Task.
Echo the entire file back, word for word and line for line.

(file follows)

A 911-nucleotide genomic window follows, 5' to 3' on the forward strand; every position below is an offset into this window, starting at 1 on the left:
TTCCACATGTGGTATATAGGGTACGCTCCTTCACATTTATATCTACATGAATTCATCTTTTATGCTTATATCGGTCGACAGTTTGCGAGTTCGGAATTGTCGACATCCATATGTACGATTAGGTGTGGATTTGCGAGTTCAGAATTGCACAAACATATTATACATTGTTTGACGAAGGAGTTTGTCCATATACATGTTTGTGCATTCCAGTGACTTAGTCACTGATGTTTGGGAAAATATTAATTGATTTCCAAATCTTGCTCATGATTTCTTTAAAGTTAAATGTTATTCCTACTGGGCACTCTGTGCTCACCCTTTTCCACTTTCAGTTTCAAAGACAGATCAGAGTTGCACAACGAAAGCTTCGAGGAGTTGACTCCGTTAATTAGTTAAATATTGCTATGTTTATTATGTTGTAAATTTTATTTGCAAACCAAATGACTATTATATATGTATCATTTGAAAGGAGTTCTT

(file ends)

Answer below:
A 911-nucleotide genomic window follows, 5' to 3' on the forward strand; every position below is an offset into this window, starting at 1 on the left:
TTCCACATGTGGTATATAGGGTACGCTCCTTCACATTTATATCTACATGAATTCATCTTTTATGCTTATATCGGTCGACAGTTTGCGAGTTCGGAATTGTCGACATCCATATGTACGATTAGGTGTGGATTTGCGAGTTCAGAATTGCACAAACATATTATACATTGTTTGACGAAGGAGTTTGTCCATATACATGTTTGTGCATTCCAGTGACTTAGTCACTGATGTTTGGGAAAATATTAATTGATTTCCAAATCTTGCTCATGATTTCTTTAAAGTTAAATGTTATTCCTACTGGGCACTCTGTGCTCACCCTTTTCCACTTTCAGTTTCAAAGACAGATCAGAGTTGCACAACGAAAGCTTCGAGGAGTTGACTCCGTTAATTAGTTAAATATTGCTATGTTTATTATGTTGTAAATTTTATTTGCAAACCAAATGACTATTATATATGTATCATTTGAAAGGAGTTCTT